Shaul Goldstein, head of the Gush Etzion Regional Council, said that “the Gush Etzion Regional Council views the Herodium National Park as an important historic site worthy of great investment in order to assure its preservation. In recent years, the council has worked diligently in order to preserve and develop the site through the investment of millions of shekels, half of which has been devoted to the excavations by Prof. Netzer, and half in the development of the visitor facilities there. Additionally, the council also allocates significant sums every year in publicizing the site, along with the Nature and Parks Authority.”

Dr. Netzer's work is the cover story of the December issue of National Geographic magazine, published in English and 31 local-language editions. In addition, a documentary film on the subject, "Herod’s Lost Tomb," will premiere on Sunday, Nov. 23, at 9 p.m. (Eastern U.S. Time and Pacific Time) on the National Geographic Channel-US and internationally at various times in 166 countries, beginning in late November.

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Local Church Starts “Embryo Adoption” Service

By Nina Shapiro

Six years ago, Maria Lancaster took her first step to becoming pregnant by having a frozen embryo FedExed to a Bellevue clinic. Having been through three miscarriages, the Snoqualmie resident had contacted a Christian group that matches infertile couples with those who have surplus embryos left over from in vitro fertilization. The embryo destined for Lancaster had sat in the freezer of a North Carolina lab for four years. Her Bellevue clinic thawed it out in a dish, watched it grow from two to six cells, and then implanted it into her womb. The result: her 5-year-old daughter, Elisha, who likes ponies and ballet.

Lancaster, who owns a small business that supplies fishing vessels with groceries, had always believed that life begins at conception. "Now I had another level of revelation," she says.

On Nov. 9, Lancaster launched a partnership with Cedar Park Church in Bothell to start an embryo adoption service, one of only a handful in the country. "Embryos are not simply human material to be used for medical experimentation, vaccine cultivation, or trash to be discarded," says Pastor Joe Fuiten, a prominent evangelical conservative.

Art Caplan, director of the Center for Bioethics at the University of Pennsylvania, counters that embryo adoption will never solve the problem of what to do with the approximately 400,000 embryos sitting in freezers nationwide (at a cost per couple of more than $500 a year; clinics typically give couples the choice of freezing, destroying, or donating excess embryos). "It's just not going to get that many customers," he says, adding that many embryos won't survive the freezing and thawing-out process, and the ones that do may not be that healthy to begin with.

Angela Thyer, a doctor at Seattle Reproductive Medicine, a long-standing fertility clinic with offices in Bellevue and Seattle, estimates that the chance of pregnancy using frozen embryos is about half that of "fresh" ones. Still, she says it might be a good option for some infertile couples, and her organization has told Lancaster it is willing to take patients she refers.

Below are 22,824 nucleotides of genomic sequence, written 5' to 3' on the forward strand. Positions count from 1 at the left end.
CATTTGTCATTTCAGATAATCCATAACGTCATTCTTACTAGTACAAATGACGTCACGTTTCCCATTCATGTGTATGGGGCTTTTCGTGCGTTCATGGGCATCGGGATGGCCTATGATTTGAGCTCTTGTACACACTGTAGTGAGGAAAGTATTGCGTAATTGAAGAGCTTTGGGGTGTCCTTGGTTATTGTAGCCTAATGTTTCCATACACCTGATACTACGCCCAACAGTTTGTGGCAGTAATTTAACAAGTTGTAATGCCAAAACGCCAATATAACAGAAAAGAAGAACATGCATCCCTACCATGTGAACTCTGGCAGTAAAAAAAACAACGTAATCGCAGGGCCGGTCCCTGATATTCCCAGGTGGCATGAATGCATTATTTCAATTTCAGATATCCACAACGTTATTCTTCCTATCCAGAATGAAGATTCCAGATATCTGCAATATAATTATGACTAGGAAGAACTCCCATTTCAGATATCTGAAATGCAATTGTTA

Lee Hickok, a doctor at Pacific Northwest Fertility, a private facility located at Swedish Medical Center, also believes donated embryos are worth trying. In fact, since its inception three years ago, his clinic has accepted donated embryos and offered them to patients who have failed other treatments. An added benefit, he says, is that "it's cheap"—$5,000 as opposed to the tens of thousands it can cost to adopt an infant.

Only days into the program, Embryo Adoption Services of Cedar Park enlisted its first donor: Lisa Maritz, an Everett mom who had twins through in vitro fertilization before conceiving a third child naturally.

"We knew this was a gift," she says—and now she wants to give a gift in return.

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God and Evolution Can Co-exist, Scientist Says

By Robin Lloyd, Senior Editor

NEW YORK — A scientist is going public with his Christian belief in God and acceptance of evolution, in the wake of the Dover trial and recent, high-profile scholarly writings that have highlighted the contradictions between religiosity and science.

Karl W. Giberson, a physics professor at Eastern Nazarene College in Massachusetts, is hardly alone in holding both views (Francis Collins, who headed up federal Human Genome Project, is one widely-known example of a Christian scientist), but the nation's current cultural climate allows such a person to easily make a splash.

Giberson has rejected fundamentalism, but remains a believer as well as a scientist. He has staked out a middle ground when it comes to the battle between Christians and Darwinists, stating that they can be reconciled with one another. He is sympathetic toward the motivations of creationists and scientists alike, though he is fed up with much of intelligent design as well as hard-core atheists.